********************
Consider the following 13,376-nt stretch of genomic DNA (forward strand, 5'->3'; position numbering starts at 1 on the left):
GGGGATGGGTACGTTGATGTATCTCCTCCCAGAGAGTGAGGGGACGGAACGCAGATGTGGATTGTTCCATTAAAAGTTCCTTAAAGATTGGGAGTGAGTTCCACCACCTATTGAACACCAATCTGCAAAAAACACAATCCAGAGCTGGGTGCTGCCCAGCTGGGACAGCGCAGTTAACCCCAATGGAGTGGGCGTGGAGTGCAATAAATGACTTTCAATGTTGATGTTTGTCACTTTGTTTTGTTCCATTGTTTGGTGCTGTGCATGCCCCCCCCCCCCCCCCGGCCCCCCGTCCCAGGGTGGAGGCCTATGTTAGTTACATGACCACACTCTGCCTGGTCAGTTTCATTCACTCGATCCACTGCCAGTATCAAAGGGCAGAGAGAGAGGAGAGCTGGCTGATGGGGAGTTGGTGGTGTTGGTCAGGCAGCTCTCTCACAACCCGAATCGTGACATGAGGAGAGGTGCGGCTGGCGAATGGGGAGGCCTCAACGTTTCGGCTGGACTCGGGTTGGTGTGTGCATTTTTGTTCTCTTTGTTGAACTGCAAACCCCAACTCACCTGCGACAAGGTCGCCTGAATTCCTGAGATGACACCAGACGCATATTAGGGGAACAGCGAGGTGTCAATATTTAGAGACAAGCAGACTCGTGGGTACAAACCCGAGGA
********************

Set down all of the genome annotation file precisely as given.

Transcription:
Consider the following 13,376-nt stretch of genomic DNA (forward strand, 5'->3'; position numbering starts at 1 on the left):
GGGGATGGGTACGTTGATGTATCTCCTCCCAGAGAGTGAGGGGACGGAACGCAGATGTGGATTGTTCCATTAAAAGTTCCTTAAAGATTGGGAGTGAGTTCCACCACCTATTGAACACCAATCTGCAAAAAACACAATCCAGAGCTGGGTGCTGCCCAGCTGGGACAGCGCAGTTAACCCCAATGGAGTGGGCGTGGAGTGCAATAAATGACTTTCAATGTTGATGTTTGTCACTTTGTTTTGTTCCATTGTTTGGTGCTGTGCATGCCCCCCCCCCCCCCCCGGCCCCCCGTCCCAGGGTGGAGGCCTATGTTAGTTACATGACCACACTCTGCCTGGTCAGTTTCATTCACTCGATCCACTGCCAGTATCAAAGGGCAGAGAGAGAGGAGAGCTGGCTGATGGGGAGTTGGTGGTGTTGGTCAGGCAGCTCTCTCACAACCCGAATCGTGACATGAGGAGAGGTGCGGCTGGCGAATGGGGAGGCCTCAACGTTTCGGCTGGACTCGGGTTGGTGTGTGCATTTTTGTTCTCTTTGTTGAACTGCAAACCCCAACTCACCTGCGACAAGGTCGCCTGAATTCCTGAGATGACACCAGACGCATATTAGGGGAACAGCGAGGTGTCAATATTTAGAGACAAGCAGACTCGTGGGTACAAACCCGAGGA